|Twice Murdered: The Treuenbrietzen Massacre
|Treuenbrietzen, a small town in southwest Brandenburg, has existed since the Middle Ages and was
mentioned in writing in 1217. During the Reformation, Martin Luther came to preach in the town,
but his way to the church was blocked, so he preached instead under a basswood, or lime tree, which
is called to this day the Lutherlinde.
On April 20, 1945, the British sent 42 bombers to bomb the town, and the next day it fell to the Red
Army's communist Ukrainian Front. During a typical victory celebration, drunk communist soldiers
kidnapped and raped a score of German women at the Soviet headquarters. In the morning on April
23, Hitler Youth from surrounding areas put up a resistance and most were killed before the Red
Army took back control of the city, but their commander had been reportedly shot.
In reprisal, starting that morning an unknown number of German civilians were rounded up at
gunpoint and herded to the edge of a forest. The women and female children were allowed to move
on at first, and the men and boys were all shot. Then however, women were gathered together and
raped, then killed as well. Eyewitnesses spoke of at least 800 people being murdered, including a
large amount of refugees. Eyewitnesses who had to bury the dead kept a secret tally, but had to stop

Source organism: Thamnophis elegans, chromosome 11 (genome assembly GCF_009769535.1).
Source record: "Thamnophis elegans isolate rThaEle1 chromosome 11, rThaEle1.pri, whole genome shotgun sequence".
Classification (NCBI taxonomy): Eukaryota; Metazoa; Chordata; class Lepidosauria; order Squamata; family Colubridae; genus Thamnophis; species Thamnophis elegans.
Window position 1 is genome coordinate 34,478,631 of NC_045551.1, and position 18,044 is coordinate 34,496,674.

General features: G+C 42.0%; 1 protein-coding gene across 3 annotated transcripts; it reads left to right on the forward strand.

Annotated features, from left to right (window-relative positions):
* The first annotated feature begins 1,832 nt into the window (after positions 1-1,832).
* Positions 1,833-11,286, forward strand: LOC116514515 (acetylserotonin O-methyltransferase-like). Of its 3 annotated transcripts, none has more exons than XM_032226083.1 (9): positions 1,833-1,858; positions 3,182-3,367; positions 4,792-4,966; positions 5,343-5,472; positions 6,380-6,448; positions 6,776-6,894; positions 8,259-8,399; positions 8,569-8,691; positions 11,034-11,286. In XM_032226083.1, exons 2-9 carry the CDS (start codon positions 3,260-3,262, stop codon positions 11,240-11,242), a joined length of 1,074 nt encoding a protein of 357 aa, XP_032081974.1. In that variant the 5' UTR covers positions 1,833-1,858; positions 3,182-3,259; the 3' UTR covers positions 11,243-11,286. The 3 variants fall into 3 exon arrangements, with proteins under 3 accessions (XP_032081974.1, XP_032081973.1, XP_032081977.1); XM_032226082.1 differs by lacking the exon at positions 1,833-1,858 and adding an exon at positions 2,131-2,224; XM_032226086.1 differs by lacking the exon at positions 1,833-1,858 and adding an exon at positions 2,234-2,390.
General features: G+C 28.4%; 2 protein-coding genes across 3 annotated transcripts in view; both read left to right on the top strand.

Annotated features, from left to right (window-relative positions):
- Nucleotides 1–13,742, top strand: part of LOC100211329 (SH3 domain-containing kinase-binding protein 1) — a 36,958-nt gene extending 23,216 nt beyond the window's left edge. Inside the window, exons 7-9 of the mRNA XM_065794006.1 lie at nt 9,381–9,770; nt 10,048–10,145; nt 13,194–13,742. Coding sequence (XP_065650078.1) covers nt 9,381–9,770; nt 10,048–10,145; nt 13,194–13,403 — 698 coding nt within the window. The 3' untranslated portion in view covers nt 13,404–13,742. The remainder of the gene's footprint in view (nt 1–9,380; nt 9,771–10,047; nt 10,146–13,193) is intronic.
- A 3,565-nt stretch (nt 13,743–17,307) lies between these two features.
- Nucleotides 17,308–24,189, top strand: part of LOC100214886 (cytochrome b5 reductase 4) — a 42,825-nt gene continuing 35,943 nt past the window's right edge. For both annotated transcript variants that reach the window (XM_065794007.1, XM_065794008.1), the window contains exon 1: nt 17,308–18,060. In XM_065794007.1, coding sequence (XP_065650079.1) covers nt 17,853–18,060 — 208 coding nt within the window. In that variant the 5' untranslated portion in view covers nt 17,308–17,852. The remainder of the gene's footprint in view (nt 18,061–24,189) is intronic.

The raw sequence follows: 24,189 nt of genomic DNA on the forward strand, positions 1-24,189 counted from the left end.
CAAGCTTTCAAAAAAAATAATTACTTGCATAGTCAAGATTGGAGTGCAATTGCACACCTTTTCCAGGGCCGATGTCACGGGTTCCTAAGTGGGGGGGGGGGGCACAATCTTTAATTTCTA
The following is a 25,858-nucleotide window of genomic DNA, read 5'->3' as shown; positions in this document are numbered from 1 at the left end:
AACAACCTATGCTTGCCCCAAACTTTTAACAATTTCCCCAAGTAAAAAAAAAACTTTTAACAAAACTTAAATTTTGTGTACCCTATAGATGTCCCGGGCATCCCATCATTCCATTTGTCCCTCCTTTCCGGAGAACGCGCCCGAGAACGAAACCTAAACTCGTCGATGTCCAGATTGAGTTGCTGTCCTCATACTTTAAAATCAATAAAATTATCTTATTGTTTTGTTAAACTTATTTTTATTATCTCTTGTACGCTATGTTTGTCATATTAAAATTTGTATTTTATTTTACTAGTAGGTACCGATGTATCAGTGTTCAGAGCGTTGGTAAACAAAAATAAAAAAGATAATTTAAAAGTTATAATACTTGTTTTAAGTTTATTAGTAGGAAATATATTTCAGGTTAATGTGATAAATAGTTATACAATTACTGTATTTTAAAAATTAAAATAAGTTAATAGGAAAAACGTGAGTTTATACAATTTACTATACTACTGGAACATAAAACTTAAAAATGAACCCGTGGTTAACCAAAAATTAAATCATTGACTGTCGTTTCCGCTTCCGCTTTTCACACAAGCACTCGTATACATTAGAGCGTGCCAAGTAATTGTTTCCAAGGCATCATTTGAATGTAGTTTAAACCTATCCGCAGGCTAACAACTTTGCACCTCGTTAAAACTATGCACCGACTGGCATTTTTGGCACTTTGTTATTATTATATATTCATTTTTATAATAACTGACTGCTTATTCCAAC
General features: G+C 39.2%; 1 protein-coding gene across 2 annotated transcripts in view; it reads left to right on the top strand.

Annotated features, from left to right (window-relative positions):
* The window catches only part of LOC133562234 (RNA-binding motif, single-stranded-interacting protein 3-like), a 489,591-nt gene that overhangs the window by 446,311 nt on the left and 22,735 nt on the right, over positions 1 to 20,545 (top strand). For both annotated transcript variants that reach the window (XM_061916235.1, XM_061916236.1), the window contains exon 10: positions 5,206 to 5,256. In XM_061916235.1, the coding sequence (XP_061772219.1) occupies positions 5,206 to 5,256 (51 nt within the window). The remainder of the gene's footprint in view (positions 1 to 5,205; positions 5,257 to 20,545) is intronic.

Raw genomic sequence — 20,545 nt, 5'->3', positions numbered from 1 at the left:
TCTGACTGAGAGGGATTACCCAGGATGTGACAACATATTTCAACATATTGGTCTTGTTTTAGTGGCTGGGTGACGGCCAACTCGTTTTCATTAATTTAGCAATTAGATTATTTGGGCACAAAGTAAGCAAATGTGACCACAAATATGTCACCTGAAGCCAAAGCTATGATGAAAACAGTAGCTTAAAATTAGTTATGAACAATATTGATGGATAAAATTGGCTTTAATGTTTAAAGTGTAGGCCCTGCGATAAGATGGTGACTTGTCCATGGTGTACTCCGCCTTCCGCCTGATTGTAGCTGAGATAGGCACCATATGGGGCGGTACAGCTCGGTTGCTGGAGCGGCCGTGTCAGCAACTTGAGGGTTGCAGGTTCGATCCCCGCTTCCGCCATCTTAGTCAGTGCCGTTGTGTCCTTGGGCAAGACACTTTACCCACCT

counting at 721 deaths, and current estimates of the count range up to about 1,000 deaths. Nearly
every family in the town lost relatives.
The bodies were buried in a pasture, where there are six mass graves wherein lie the dead in layers,
12 bodies atop one another. For over a half of century, most of it under communist occupation, there
were unspoken orders not to speak of it, and the inhabitants of Treuenbrietzen kept quiet about this
massacre, but in the wake of German reunification, the massacre was brought to light.
Soviet troop newspapers and the orders of the Soviet high command were jointly responsible for the
excesses of the Red Army, many of which were conveniently blamed on Germans. Propaganda
proclaimed that the Red Army had entered Germany as an avenger to punish all Germans. Master
of hate propaganda Ilya Ehrenburg had written on January 31, 1945: "The Germans have been
punished in Oppeln, in Königsberg and in Breslau. They have been punished, but yet not
enough! Some have been punished, but not yet all of them." Note: There is a street in Rostock
Germany today named in "honor" Ilya Ehrenburg